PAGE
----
In rural Lee County, Virginia, the final straw came within days of the of the Parkland, Florida school shooting in February that killed 17 students and staff.
Michael Kidwell, the school board chairman in Lee, says a rumor of a threat at Thomas Walker High School rattled a number of students, prompting about half of the student body to miss school the next day. "My phone rang off the hook," he told CBN News. "People wanted to know what we were going to do about it."
That incident plus a few other threats prompted the school board to host community meetings to talk about school safety. The final decision: Arm a select group of teachers.
"We just felt like we had to do something," Kidwell said. "Obviously it's a national debate but people around here want to protect their students." The 11-school district currently works with the local sheriff's department to conduct lockdown drills and employs resource officers at four schools. That leaves seven schools with no armed officer or employee.
Kidwell says the district would like to provide every school with a resource officer but the budget does not allow that option. "In an ideal situation, if we could afford to hire resource officers in all of the buildings we would do that over arming teachers," he explained.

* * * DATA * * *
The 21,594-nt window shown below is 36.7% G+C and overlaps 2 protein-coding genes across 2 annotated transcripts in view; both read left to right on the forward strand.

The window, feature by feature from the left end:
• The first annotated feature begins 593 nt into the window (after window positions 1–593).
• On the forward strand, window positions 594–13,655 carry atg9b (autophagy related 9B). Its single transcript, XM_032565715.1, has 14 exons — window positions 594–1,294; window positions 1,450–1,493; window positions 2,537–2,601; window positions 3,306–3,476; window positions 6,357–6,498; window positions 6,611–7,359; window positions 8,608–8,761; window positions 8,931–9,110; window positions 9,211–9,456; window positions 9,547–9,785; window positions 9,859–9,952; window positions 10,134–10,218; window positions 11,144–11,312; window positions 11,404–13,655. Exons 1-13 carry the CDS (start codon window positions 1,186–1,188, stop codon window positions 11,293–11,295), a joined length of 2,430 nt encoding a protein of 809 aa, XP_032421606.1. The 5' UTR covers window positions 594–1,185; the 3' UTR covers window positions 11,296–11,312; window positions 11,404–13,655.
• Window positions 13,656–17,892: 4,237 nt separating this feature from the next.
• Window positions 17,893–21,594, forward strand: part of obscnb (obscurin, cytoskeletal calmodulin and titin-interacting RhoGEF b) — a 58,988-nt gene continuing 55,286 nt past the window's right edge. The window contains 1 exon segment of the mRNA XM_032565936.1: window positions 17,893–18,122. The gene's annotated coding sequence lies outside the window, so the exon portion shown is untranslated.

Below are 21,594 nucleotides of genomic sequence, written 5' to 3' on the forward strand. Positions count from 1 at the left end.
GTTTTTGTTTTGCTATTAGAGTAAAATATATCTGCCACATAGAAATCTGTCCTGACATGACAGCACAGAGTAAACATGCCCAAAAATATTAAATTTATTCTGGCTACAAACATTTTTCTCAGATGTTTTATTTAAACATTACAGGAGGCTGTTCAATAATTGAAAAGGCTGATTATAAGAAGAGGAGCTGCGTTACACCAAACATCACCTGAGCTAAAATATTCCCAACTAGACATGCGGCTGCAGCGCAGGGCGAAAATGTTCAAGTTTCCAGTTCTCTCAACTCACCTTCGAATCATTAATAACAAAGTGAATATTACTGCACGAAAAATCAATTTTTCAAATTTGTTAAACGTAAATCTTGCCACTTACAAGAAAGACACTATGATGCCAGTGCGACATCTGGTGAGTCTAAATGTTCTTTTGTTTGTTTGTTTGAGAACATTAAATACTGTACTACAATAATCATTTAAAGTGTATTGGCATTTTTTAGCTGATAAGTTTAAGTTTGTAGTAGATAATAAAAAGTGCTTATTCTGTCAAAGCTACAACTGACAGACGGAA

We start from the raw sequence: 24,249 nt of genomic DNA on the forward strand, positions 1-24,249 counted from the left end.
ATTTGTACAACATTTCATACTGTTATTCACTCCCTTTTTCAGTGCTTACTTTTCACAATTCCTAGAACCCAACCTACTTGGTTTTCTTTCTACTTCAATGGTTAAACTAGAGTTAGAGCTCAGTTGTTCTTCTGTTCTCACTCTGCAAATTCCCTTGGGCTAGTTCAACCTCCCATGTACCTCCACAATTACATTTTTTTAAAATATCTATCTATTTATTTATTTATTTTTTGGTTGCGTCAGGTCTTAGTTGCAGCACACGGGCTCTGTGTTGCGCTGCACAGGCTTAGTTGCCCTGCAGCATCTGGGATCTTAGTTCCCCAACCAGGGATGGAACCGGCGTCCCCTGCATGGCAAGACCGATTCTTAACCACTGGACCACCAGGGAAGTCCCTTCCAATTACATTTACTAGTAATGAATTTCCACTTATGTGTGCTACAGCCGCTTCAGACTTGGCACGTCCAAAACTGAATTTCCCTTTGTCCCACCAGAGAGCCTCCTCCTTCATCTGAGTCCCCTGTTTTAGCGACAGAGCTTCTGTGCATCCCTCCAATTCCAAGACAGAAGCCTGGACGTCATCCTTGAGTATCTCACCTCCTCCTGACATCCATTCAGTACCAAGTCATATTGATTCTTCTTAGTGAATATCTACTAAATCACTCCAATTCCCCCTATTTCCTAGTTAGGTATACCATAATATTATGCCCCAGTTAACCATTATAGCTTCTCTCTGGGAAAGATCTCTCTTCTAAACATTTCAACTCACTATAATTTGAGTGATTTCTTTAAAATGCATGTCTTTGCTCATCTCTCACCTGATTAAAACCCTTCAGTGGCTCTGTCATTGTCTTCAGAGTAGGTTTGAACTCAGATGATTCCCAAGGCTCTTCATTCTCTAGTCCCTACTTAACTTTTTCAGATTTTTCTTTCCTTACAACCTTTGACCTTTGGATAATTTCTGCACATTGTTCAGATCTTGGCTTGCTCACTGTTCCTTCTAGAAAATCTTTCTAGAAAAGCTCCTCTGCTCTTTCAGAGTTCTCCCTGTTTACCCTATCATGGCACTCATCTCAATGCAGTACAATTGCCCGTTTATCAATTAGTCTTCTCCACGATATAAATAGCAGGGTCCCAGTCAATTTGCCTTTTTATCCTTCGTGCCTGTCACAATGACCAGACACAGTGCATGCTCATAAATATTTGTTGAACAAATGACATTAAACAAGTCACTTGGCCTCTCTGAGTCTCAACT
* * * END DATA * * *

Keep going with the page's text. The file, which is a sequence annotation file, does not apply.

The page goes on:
So last week, the school board voted unanimously to allow a small group of teachers to carry guns to school. "They will either be concealed on them or in a locked-away safe," said Kidwell.
The district plans to have one or two armed teachers per building and will keep their identity confidential. Teachers will have to pass a psychological evaluation in order to carry a gun and undergo training with the sheriff's department.
Not everyone in Lee County agrees with the new plan, which must be approved by a circuit judge. Beth Davies, who manages a drug rehabilitation center, spoke out against the plan before the board voted. "I find it totally outrageous to mix guns with classrooms and teachers," she told CBN News.
Davies would like to see the district find the funds needed to hire a resource officer at every school. "If they're going to have anybody armed it has to be somebody extremely well trained and that is their work, not the work of an educator," she said.
Since the Parkland shooting, Florida lawmakers have passed a bill that allows school staff to train to carry guns in the classroom.
Vice News reports that at least 14 states already allow local officials to decide if they want to arm teachers. The majority of school districts that arms teachers began the practice after the 2012 shooting at Sandy Hook Elementary School in Connecticut.